CHILVER, E.M. & UTE ROSCHENTHALER. Cameroon's tycoon: Max Esser's expedition and its consequences. xx, 204 pp., maps, illus., bibliogr. Oxford, New York: Berghahn Books, 2001. [pounds sterling]17.00 (paper) (Book Reviews: Anthropology & History)
Colonial history, biography, social geography, travel writing, historical ethnography, family album, anthropology of cross-cultural encounters: this book leaves no genre unexplored in its drive to reassess the nature of the relationship that bound one man -- and through him a hesitant empire -- to the Cameroon Grassfields. While anthropological orthodoxies have tended to cast colonial administrations in the same hackneyed role over recent decades, Chilver and Roschenthaler's inspired examination of the personal, economic, and cultural factors that led a well-to-do German Jewish cavalry officer and entrepreneur on an exploratory mission to investigate the potential of setting up plantations on Cameroon's coast offers us a multifaceted and nuanced insight into the early years of African agronomy.
By means of painstaking research in colonial archives in Cameroon and Germany, the editors reveal that Max Esser's view that the continent's natural resources were limited, that the goodwill of the suppliers that Western dealers depended upon was not to be taken for granted, and that the introduction of intensive methods of cultivation would in the long term repay the heavy initial investment required -- both to European investors and local workers alike -- stands out as a bold and prescient position in the context of prevailing nineteenth-century Western opinion. According to this view, Africa was nothing more than a superabundant wilderness, the inexhaustible fruits of which were to be effortlessly harvested without second thoughts.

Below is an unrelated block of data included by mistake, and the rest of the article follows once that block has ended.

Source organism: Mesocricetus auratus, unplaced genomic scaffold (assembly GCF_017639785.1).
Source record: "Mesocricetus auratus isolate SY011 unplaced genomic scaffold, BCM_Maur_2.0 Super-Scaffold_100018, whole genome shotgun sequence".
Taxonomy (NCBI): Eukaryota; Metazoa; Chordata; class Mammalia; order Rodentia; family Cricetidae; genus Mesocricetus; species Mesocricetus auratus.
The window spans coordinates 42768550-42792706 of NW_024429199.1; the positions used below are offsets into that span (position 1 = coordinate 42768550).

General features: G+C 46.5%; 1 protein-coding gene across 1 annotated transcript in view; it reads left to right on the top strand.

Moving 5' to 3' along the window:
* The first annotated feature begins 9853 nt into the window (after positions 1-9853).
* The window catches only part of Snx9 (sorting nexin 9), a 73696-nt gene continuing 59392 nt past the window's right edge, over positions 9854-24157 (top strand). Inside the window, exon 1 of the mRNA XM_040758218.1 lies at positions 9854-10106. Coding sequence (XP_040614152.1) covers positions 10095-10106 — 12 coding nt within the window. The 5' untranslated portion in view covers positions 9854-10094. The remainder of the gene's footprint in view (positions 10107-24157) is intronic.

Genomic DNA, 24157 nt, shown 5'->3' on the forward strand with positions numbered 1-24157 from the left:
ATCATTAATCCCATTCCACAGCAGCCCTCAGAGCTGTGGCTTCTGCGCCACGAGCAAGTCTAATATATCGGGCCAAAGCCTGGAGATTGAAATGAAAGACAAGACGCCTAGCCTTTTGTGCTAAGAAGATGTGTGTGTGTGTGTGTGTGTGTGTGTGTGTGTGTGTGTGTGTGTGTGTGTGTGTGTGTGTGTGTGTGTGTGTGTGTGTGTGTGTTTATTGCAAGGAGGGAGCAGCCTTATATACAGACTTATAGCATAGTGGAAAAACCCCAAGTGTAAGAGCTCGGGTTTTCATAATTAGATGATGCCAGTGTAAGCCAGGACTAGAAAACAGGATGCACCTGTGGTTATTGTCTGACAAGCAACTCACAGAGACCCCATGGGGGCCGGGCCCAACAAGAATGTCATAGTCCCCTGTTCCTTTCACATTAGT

But this book is no simplistic eulogy of Second Reich exploration, and still less can it be dismissed as a revisionist apology for the nefarious consequences of German imperialism. As the book's subtitle implies, it is not only Esser's background and his intentions that are examined, but also the manner in which his single-minded determination to see large-scale plantations set up on the coast of Germany's new Cameroonian territory necessitated a steady and dependable supply of labour.
The ten chapters of the book's second part are devoted to an edited translation of the book that Esser himself published in 1898 from the diaries that he kept while on his journey into the 'hinterland' of Cameroon to try to secure such a labour supply. The very helpfully annotated translation of An der Westkuste Afrikas details the expedition …